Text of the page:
It’s ironic that Ben Wheatley’s Rebecca, a story about a newly-married woman who struggles to survive in the shadow of her husband’s dead first wife, wrestles to venture out of its own shadowy territory of not one but two formidable predecessors. There’s the 1938 source novel by Daphne du Maurier, of course, and on a cinematic level, the 1940 adaptation by Alfred Hitchcock remains one of the acclaimed filmmaker’s most beloved works. Wheatley’s version is sure to be forgotten in the sands of time along with countless other remakes that never managed to justify their existence in the first place.

It’s not necessarily replication that’s the problem. To call this new Rebecca a sheer facsimile feels unfair, as the film certainly brings its own style and approach to the table. But it’s still just as flimsy, thin and flat as the paper you’d pass through a fax machine, with very little substance in terms of the message that’s actually received. In the end, it all just feels empty and hollow, despite solid performances by the leading cast, particularly Lily James as Mrs. de Winter and a deliciously dedicated camp show by supporting player Kristin Scott Thomas. Armie Hammer, as tortured husband Maxim de Winter, is merely along for the ride, giving the reliable turn one would expect from the actor yet never quite reaching the levels of thematic nuance he lent to films like Call Me By Your Name.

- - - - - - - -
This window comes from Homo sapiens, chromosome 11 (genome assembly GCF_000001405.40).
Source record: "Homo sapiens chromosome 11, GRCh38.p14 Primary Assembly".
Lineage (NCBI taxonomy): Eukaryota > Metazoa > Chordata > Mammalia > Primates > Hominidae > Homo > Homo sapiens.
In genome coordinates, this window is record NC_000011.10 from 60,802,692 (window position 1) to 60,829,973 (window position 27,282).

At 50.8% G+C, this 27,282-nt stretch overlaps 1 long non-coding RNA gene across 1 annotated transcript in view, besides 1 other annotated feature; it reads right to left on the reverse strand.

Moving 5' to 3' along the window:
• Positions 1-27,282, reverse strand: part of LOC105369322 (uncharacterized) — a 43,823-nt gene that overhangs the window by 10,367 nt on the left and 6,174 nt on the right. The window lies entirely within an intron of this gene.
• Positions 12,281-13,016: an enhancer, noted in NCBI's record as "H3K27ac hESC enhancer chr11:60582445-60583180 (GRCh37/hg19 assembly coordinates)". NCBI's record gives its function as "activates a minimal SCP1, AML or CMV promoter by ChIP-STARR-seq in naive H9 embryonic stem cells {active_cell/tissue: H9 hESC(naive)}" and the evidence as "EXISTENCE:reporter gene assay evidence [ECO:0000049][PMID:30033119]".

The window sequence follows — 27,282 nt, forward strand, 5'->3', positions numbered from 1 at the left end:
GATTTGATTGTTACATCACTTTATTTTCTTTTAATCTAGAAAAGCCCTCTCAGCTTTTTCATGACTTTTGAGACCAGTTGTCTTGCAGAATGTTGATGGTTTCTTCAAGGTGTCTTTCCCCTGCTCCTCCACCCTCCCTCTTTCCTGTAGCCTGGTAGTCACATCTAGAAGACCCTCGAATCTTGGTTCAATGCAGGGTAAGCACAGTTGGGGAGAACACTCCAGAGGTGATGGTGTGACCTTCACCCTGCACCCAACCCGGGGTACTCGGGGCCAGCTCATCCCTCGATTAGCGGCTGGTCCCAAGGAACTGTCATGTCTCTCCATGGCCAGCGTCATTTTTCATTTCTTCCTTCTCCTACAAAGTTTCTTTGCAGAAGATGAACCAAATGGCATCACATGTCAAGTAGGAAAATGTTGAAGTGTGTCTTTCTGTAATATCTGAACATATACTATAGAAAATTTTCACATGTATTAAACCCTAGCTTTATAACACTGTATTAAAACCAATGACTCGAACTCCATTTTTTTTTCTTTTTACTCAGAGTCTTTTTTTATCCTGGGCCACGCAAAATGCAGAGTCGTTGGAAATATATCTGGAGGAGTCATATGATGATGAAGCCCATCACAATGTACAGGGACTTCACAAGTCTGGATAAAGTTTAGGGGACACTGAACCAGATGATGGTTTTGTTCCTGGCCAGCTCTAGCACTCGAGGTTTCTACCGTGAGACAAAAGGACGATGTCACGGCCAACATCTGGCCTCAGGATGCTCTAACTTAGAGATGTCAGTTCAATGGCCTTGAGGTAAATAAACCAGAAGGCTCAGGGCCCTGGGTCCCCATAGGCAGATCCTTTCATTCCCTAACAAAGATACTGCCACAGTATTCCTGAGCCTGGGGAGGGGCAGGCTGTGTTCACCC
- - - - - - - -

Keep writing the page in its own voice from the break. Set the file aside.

The most haunting aspect of this Rebecca is its tedium and dullness, and this arises mostly through how the film is presented. Wheatley’s filmography is well-versed in horror; in fact, most of his works would fit comfortable in the genre. But the horror he executes in films such as 2011’s Kill List and 2012’s Sightseers has little in common with the gothic atmosphere that is demanded from a story like this.

If anything feels like a copy, it’s not the plot, but rather the entire aesthetic style, as everything feels fabricated in a way that never feels authentic. One gets the sense of a filmmaker who is bored with his material rather than being entranced by it, which he should be, as this story is as richly textured and filled with opportunity as they come. So, as viewers, we can’t be blamed for simply following suit and feeding into the banality.

That’s not to say the film is without any ambition, as Rebecca has plenty to spare, but in the end Wheatley does nothing memorable that truly cements itself in the mind. Moments after the movie ends, don’t be surprised if you find it already floating away like debris in the wind. It has a heart, but it beats slowly and quietly, lulling us into a sense of calm monotony that never quite amounts to anything more than what it is — a Netflix remake that is sure to be just another flavor of the week.

One gets the sense of a filmmaker who is bored with his material rather than being entranced by it.
48 %
A Dull Haunt
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